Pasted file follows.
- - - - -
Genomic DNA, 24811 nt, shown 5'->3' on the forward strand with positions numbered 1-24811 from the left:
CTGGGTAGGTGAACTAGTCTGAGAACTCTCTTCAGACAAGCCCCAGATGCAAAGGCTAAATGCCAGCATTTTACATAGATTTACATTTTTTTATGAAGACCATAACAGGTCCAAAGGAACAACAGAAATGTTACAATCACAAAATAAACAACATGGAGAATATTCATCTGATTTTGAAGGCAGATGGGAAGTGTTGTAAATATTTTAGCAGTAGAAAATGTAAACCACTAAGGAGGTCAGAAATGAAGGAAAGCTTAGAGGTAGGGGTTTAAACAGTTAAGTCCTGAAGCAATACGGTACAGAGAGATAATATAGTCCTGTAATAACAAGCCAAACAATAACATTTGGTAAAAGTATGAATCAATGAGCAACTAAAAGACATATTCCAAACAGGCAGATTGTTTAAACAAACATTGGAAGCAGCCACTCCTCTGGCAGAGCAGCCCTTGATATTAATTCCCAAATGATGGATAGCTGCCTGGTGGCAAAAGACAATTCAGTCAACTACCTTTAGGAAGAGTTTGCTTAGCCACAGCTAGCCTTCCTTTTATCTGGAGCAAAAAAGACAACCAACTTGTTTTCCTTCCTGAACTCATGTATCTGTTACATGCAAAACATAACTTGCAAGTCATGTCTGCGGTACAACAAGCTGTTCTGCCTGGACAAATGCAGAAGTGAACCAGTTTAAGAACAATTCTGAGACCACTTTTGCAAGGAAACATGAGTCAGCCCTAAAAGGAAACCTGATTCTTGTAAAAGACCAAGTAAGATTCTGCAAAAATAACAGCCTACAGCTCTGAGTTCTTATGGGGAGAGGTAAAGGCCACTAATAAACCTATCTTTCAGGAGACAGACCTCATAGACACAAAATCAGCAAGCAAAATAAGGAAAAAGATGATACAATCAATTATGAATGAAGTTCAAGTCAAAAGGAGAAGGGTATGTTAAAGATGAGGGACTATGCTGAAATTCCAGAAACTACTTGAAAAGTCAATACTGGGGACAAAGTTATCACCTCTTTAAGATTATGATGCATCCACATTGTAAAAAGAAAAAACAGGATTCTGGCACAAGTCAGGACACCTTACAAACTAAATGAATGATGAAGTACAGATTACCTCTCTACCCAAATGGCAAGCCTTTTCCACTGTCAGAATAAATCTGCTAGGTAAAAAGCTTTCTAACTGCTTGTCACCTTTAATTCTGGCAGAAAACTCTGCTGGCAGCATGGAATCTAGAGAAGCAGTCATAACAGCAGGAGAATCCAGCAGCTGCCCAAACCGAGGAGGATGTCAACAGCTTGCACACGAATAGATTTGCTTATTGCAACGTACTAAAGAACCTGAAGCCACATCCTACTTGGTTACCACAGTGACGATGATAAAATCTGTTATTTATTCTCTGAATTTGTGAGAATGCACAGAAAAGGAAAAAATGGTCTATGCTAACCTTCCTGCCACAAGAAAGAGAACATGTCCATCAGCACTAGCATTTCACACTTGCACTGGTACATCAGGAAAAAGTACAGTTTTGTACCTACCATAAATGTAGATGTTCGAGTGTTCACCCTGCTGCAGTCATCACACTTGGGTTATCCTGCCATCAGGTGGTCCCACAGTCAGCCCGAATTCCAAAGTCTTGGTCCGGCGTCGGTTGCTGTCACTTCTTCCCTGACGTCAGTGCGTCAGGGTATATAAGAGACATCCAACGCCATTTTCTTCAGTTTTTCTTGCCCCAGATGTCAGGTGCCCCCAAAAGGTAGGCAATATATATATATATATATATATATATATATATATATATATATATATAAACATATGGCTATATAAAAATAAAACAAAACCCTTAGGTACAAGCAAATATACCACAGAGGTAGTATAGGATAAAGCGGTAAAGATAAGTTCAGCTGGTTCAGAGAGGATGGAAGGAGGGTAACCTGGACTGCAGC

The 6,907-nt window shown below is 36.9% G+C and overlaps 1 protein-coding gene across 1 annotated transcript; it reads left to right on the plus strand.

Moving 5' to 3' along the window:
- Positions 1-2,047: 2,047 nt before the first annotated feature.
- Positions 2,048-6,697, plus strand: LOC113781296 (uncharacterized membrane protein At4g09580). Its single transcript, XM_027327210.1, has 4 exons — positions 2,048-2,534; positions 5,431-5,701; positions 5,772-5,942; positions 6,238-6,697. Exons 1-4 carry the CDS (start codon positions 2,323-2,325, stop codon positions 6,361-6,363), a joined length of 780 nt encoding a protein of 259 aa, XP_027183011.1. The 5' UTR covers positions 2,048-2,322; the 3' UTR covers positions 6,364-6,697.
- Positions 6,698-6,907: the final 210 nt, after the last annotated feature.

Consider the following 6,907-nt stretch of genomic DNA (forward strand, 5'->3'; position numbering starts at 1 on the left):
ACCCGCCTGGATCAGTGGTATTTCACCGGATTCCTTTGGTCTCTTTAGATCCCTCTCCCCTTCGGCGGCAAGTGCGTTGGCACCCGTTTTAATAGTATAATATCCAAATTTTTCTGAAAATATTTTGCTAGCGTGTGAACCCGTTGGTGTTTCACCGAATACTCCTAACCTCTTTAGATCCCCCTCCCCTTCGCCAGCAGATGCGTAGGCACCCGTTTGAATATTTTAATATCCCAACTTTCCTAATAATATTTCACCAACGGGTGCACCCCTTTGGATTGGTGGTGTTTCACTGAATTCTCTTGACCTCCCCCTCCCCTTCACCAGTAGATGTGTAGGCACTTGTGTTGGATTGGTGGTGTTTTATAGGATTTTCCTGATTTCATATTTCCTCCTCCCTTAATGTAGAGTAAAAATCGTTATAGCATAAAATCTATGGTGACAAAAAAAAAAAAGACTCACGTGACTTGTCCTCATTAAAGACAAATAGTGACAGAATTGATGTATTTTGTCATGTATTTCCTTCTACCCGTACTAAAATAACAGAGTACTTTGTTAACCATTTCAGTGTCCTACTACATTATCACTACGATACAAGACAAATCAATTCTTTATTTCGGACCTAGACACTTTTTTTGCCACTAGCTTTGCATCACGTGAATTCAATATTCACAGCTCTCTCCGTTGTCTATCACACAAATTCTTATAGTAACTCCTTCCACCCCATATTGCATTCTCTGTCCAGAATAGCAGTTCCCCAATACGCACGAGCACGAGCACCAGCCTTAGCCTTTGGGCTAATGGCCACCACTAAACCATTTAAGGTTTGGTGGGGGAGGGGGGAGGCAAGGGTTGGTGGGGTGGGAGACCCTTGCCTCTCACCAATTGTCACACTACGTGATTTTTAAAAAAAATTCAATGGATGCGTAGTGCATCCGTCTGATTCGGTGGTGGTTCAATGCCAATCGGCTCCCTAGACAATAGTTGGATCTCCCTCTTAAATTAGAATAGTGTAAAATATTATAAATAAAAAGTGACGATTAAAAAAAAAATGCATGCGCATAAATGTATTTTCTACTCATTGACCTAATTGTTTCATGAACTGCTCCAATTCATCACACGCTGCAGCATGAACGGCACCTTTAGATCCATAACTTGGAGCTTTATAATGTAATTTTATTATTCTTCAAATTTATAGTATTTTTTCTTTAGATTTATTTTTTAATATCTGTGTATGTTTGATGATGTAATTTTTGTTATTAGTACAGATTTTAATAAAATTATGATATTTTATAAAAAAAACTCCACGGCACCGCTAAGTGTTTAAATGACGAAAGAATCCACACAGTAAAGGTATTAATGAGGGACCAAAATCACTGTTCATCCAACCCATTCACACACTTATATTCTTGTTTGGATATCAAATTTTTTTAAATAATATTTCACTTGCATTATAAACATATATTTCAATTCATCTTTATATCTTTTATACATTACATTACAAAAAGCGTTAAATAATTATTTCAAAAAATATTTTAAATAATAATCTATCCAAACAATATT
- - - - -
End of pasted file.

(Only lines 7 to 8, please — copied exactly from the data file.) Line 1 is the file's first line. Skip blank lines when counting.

- Positions 6,698-6,907: the final 210 nt, after the last annotated feature.

Consider the following 6,907-nt stretch of genomic DNA (forward strand, 5'->3'; position numbering starts at 1 on the left):